Father George William Rutler Homilies

2020-06-07 - Trinity Sunday

June 7, 2020

7 June 2020

The Solemnity of the Most Holy Trinity

NOTE: Due to the Covid19 / Coronavirus Emergency the Archdiocese of New York has cancelled all public Masses for an indefinite period. The homily attached hereto was given on 11 June 2017, Trinity Sunday, using the same Readings as for today, 7 June 2020.

John 3:16-18 + Homily

16 Minutes 21 Seconds

Link to the Readings:

http://www.usccb.org/bible/readings/060720.cfm

(New American Bible, Revised Edition)

From the parish bulletin of Sunday 7 June 2020:

  Celebration of the Most Holy Trinity follows Pentecost, because it is through the Holy Spirit that the sublime truth of God as Three in One expands the limits of human intelligence. The perfect harmony of the Triune God is like music whose sound frequency cannot be registered by unaided hearing, but it reverberates in the systematic order of nature, evident in those things we take for granted: health, happiness, and peace.

   The peace that Christ proposes is not a human fabrication (John 14:27). But as the Creator has entrusted the care of His creation to humans as His most complex creatures, we are responsible for promoting what Saint Augustine called the tranquillitas ordinis—the tranquility of order.

   When the human mind works in harmony with the indications of the Holy Trinity, great things can be accomplished. For example, last week two astronauts on the SpaceX craft perfectly docked in outer space. In a devilish irony, this was accompanied by simultaneous rioting in our streets, nihilistic in its destructiveness. As many of the bomb throwers and arsonists were middle-class suburbanites turned terrorists, this was a commentary on the collapse of family life and the abandonment of classical education. And the desecration of our cathedral was the screech of young people who, for various reasons and from various sources, had come to think that the Divine Word of Life is an incomprehensible whimper.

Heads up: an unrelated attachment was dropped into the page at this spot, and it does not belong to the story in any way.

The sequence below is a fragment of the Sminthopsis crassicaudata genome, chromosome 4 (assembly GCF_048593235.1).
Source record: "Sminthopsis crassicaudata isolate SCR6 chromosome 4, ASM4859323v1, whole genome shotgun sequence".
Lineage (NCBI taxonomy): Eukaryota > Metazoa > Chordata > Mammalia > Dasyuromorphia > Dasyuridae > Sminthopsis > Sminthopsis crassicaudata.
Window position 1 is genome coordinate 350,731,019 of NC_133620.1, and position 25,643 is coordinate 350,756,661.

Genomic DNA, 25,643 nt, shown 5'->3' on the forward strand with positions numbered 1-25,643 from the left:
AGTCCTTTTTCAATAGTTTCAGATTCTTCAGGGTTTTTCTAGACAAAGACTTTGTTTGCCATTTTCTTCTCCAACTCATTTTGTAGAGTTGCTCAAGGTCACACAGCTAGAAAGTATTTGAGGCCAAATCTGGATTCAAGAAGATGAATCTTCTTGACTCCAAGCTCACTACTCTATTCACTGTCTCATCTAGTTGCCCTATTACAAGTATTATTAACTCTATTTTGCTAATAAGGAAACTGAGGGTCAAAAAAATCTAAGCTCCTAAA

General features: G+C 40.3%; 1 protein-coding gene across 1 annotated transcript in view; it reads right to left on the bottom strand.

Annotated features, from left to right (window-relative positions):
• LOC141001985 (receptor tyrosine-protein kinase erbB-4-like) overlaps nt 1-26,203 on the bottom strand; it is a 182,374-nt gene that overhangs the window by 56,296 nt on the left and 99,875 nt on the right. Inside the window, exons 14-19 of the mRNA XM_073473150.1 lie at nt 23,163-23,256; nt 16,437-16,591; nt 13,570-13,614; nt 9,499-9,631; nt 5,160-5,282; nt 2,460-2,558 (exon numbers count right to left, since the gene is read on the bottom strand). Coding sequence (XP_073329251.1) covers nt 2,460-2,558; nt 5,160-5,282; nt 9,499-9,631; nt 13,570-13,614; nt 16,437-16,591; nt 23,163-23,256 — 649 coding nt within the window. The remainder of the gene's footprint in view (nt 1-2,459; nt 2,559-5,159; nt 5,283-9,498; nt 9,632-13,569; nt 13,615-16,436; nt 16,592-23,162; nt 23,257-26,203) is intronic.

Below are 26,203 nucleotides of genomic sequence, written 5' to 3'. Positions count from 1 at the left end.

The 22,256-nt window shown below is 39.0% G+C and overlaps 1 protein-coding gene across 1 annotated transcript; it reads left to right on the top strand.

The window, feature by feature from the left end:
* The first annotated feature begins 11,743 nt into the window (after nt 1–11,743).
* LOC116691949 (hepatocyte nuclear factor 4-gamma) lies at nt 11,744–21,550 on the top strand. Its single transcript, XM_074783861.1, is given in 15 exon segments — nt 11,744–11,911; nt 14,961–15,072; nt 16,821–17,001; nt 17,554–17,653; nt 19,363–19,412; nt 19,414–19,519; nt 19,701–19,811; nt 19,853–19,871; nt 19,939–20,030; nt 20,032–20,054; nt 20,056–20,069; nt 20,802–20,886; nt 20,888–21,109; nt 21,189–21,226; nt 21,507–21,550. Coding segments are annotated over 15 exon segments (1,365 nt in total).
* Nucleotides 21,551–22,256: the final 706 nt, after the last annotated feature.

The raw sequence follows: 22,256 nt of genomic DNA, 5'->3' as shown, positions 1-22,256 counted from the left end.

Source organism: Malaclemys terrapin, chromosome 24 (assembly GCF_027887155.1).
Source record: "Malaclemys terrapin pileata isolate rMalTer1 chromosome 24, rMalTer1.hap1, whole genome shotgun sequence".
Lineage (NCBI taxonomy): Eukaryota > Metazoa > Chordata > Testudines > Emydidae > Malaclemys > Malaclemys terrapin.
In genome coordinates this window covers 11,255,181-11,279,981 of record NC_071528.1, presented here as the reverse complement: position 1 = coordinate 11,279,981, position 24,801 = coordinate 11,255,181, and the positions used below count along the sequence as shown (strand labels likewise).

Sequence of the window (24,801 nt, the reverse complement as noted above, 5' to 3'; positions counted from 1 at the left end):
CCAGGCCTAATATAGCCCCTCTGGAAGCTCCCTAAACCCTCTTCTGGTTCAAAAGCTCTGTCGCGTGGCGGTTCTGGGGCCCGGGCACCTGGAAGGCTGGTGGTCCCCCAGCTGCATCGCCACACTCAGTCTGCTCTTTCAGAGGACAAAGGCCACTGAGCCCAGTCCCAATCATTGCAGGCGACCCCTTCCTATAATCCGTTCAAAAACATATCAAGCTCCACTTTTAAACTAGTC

The contrast between astronauts and anarchists is a model of the blessings and dangers of free will. “For the flesh desires what is contrary to the Spirit, and the Spirit what is contrary to the flesh. They are in conflict with each other, so that you are not to do whatever you want” (Galatians 5:17). This boils down to the choice between Christ and chaos, challenging the human mind to be rational or irrational. The human will is not bound to some arbitrary fate, but as John Milton put it: “The mind is its own place, and in itself can make a heaven of hell, a hell of heaven.”

   It has been said one way or another that the gates of Hell are locked on the inside. By choosing misrule, distorted reason prefers Hell to Heaven. The gates of Heaven are opened by choosing the tranquility of divine logic. “Behold, I stand at the door and knock. If any one hears my voice and opens the door, I will enter his house and dine with him, and he with me” (Revelation 3:20).

   The destiny of souls depends on what people do with the “if” of their moral freedom. Thus, Rudyard Kipling wrote: “If you can keep your head when all about you / Are losing theirs and blaming it on you, . . .”